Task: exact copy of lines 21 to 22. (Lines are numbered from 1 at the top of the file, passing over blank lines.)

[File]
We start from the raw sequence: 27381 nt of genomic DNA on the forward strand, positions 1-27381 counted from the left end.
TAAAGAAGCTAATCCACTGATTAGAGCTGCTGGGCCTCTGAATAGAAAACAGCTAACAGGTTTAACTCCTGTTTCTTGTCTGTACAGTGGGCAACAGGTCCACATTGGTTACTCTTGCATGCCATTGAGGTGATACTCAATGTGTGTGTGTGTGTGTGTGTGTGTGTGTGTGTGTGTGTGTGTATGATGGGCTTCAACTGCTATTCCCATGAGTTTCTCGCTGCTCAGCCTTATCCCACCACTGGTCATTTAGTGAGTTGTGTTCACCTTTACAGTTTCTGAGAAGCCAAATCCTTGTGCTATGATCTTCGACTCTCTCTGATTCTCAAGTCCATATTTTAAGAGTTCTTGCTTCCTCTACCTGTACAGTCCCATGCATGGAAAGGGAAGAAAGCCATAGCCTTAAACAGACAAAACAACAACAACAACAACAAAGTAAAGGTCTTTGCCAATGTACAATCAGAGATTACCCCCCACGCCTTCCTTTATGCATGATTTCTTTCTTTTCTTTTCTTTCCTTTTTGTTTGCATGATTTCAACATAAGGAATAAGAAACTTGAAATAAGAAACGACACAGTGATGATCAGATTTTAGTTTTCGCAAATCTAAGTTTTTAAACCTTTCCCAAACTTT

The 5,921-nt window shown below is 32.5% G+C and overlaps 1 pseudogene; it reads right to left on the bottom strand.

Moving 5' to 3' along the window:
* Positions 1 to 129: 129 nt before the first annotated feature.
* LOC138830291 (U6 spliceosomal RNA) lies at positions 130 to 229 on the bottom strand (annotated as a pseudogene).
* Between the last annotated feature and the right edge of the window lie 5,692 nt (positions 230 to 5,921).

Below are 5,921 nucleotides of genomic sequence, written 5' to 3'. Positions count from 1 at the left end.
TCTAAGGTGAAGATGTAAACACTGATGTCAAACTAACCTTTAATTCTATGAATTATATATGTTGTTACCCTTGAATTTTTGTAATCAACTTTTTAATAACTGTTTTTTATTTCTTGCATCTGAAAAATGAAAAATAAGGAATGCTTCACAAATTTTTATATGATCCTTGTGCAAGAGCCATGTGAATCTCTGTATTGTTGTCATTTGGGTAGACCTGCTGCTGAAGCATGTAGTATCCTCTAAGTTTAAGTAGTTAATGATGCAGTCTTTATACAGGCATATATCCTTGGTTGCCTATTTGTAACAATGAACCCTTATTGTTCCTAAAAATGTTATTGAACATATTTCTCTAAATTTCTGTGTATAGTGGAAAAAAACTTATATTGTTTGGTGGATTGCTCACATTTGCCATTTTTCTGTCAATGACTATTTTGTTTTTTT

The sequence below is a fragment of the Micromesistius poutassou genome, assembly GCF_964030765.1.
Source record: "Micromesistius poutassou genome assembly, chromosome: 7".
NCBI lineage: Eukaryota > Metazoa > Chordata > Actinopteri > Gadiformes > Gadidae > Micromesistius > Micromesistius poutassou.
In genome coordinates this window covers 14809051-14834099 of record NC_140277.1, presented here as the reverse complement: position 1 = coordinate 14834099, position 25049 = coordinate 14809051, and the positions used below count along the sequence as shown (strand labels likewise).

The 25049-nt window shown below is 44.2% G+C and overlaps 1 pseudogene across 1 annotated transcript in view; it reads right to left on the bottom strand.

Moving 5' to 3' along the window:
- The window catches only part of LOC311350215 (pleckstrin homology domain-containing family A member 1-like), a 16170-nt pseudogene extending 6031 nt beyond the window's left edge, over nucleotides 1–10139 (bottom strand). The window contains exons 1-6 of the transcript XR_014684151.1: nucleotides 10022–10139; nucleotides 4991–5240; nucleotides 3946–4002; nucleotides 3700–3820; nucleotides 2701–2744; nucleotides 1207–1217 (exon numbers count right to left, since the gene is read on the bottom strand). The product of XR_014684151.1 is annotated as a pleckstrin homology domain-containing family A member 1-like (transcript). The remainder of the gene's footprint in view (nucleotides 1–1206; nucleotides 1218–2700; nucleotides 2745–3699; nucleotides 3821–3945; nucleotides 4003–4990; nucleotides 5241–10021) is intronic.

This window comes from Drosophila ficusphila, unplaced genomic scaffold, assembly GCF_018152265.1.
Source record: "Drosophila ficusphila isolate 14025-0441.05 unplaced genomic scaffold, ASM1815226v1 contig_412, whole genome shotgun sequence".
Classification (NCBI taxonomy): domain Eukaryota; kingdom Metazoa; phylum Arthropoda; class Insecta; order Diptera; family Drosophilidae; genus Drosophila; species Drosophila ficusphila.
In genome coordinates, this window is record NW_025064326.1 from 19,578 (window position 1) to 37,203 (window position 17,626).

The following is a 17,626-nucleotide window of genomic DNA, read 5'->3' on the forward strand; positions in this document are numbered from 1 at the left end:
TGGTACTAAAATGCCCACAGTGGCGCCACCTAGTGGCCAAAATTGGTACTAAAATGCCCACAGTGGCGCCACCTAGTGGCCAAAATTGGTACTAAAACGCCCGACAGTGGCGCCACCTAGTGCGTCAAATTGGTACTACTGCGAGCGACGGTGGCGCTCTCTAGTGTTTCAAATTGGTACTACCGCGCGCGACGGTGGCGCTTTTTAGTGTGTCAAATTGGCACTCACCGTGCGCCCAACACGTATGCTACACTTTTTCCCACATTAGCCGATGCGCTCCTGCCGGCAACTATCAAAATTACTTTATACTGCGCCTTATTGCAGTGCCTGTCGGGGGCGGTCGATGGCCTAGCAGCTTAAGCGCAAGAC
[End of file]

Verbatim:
The following is a 17,626-nucleotide window of genomic DNA, read 5'->3' on the forward strand; positions in this document are numbered from 1 at the left end:
TGGTACTAAAATGCCCACAGTGGCGCCACCTAGTGGCCAAAATTGGTACTAAAATGCCCACAGTGGCGCCACCTAGTGGCCAAAATTGGTACTAAAACGCCCGACAGTGGCGCCACCTAGTGCGTCAAATTGGTACTACTGCGAGCGACGGTGGCGCTCTCTAGTGTTTCAAATTGGTACTACCGCGCGCGACGGTGGCGCTTTTTAGTGTGTCAAATTGGCACTCACCGTGCGCCCAACACGTATGCTACACTTTTTCCCACATTAGCCGATGCGCTCCTGCCGGCAACTATCAAAATTACTTTATACTGCGCCTTATTGCAGTGCCTGTCGGGGGCGGTCGATGGCCTAGCAGCTTAAGCGCAAGAC